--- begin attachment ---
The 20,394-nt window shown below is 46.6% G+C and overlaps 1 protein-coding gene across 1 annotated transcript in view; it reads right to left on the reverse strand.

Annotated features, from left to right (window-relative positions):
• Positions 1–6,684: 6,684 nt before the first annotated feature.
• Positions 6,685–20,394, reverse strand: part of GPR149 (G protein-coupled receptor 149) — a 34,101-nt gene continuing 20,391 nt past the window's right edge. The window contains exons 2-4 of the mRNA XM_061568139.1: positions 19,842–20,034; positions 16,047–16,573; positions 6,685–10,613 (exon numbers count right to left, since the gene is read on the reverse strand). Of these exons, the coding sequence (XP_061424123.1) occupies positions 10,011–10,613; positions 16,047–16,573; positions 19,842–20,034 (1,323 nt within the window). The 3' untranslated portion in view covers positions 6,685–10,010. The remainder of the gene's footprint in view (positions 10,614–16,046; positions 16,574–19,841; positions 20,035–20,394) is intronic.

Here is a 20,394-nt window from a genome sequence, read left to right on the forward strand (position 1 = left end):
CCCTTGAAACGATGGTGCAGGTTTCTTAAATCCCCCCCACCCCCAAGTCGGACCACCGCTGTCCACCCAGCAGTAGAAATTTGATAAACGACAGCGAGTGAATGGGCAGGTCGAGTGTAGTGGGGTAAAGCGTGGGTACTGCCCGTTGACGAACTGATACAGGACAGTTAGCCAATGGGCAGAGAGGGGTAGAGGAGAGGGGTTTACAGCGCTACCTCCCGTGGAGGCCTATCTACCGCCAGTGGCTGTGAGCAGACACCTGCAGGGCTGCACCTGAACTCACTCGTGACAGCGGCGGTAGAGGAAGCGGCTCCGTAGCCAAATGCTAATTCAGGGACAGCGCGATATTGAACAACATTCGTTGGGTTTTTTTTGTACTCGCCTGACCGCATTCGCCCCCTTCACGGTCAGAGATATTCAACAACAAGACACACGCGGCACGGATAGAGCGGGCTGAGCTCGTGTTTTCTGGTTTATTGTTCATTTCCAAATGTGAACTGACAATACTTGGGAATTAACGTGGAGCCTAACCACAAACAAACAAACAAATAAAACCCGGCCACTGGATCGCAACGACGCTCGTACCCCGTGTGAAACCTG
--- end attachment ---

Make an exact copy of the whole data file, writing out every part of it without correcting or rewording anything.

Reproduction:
The 20,394-nt window shown below is 46.6% G+C and overlaps 1 protein-coding gene across 1 annotated transcript in view; it reads right to left on the reverse strand.

Annotated features, from left to right (window-relative positions):
• Positions 1–6,684: 6,684 nt before the first annotated feature.
• Positions 6,685–20,394, reverse strand: part of GPR149 (G protein-coupled receptor 149) — a 34,101-nt gene continuing 20,391 nt past the window's right edge. The window contains exons 2-4 of the mRNA XM_061568139.1: positions 19,842–20,034; positions 16,047–16,573; positions 6,685–10,613 (exon numbers count right to left, since the gene is read on the reverse strand). Of these exons, the coding sequence (XP_061424123.1) occupies positions 10,011–10,613; positions 16,047–16,573; positions 19,842–20,034 (1,323 nt within the window). The 3' untranslated portion in view covers positions 6,685–10,010. The remainder of the gene's footprint in view (positions 10,614–16,046; positions 16,574–19,841; positions 20,035–20,394) is intronic.

Here is a 20,394-nt window from a genome sequence, read left to right on the forward strand (position 1 = left end):
CCCTTGAAACGATGGTGCAGGTTTCTTAAATCCCCCCCACCCCCAAGTCGGACCACCGCTGTCCACCCAGCAGTAGAAATTTGATAAACGACAGCGAGTGAATGGGCAGGTCGAGTGTAGTGGGGTAAAGCGTGGGTACTGCCCGTTGACGAACTGATACAGGACAGTTAGCCAATGGGCAGAGAGGGGTAGAGGAGAGGGGTTTACAGCGCTACCTCCCGTGGAGGCCTATCTACCGCCAGTGGCTGTGAGCAGACACCTGCAGGGCTGCACCTGAACTCACTCGTGACAGCGGCGGTAGAGGAAGCGGCTCCGTAGCCAAATGCTAATTCAGGGACAGCGCGATATTGAACAACATTCGTTGGGTTTTTTTTGTACTCGCCTGACCGCATTCGCCCCCTTCACGGTCAGAGATATTCAACAACAAGACACACGCGGCACGGATAGAGCGGGCTGAGCTCGTGTTTTCTGGTTTATTGTTCATTTCCAAATGTGAACTGACAATACTTGGGAATTAACGTGGAGCCTAACCACAAACAAACAAACAAATAAAACCCGGCCACTGGATCGCAACGACGCTCGTACCCCGTGTGAAACCTG